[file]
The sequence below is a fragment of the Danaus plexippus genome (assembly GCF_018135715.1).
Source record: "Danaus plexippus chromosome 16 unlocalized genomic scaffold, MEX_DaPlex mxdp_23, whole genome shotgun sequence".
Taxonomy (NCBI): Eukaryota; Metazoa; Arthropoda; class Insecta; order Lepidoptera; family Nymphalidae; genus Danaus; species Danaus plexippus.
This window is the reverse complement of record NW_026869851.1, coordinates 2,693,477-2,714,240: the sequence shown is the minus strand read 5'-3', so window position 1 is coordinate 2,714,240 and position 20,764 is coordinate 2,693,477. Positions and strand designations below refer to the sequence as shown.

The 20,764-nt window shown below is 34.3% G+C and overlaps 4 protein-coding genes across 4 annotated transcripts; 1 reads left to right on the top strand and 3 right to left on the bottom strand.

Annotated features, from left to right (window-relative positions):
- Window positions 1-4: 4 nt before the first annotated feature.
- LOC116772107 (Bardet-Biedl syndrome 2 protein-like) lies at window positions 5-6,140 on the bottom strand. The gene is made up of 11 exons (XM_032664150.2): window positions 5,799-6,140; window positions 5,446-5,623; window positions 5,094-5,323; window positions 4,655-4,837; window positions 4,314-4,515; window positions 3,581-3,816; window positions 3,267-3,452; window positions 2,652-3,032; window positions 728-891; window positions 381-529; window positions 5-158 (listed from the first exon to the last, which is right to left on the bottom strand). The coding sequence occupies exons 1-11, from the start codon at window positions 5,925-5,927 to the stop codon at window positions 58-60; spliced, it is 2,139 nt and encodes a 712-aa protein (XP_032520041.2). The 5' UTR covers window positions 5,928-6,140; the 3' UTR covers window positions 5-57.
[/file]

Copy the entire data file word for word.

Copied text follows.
The sequence below is a fragment of the Danaus plexippus genome (assembly GCF_018135715.1).
Source record: "Danaus plexippus chromosome 16 unlocalized genomic scaffold, MEX_DaPlex mxdp_23, whole genome shotgun sequence".
Taxonomy (NCBI): Eukaryota; Metazoa; Arthropoda; class Insecta; order Lepidoptera; family Nymphalidae; genus Danaus; species Danaus plexippus.
This window is the reverse complement of record NW_026869851.1, coordinates 2,693,477-2,714,240: the sequence shown is the minus strand read 5'-3', so window position 1 is coordinate 2,714,240 and position 20,764 is coordinate 2,693,477. Positions and strand designations below refer to the sequence as shown.

The 20,764-nt window shown below is 34.3% G+C and overlaps 4 protein-coding genes across 4 annotated transcripts; 1 reads left to right on the top strand and 3 right to left on the bottom strand.

Annotated features, from left to right (window-relative positions):
- Window positions 1-4: 4 nt before the first annotated feature.
- LOC116772107 (Bardet-Biedl syndrome 2 protein-like) lies at window positions 5-6,140 on the bottom strand. The gene is made up of 11 exons (XM_032664150.2): window positions 5,799-6,140; window positions 5,446-5,623; window positions 5,094-5,323; window positions 4,655-4,837; window positions 4,314-4,515; window positions 3,581-3,816; window positions 3,267-3,452; window positions 2,652-3,032; window positions 728-891; window positions 381-529; window positions 5-158 (listed from the first exon to the last, which is right to left on the bottom strand). The coding sequence occupies exons 1-11, from the start codon at window positions 5,925-5,927 to the stop codon at window positions 58-60; spliced, it is 2,139 nt and encodes a 712-aa protein (XP_032520041.2). The 5' UTR covers window positions 5,928-6,140; the 3' UTR covers window positions 5-57.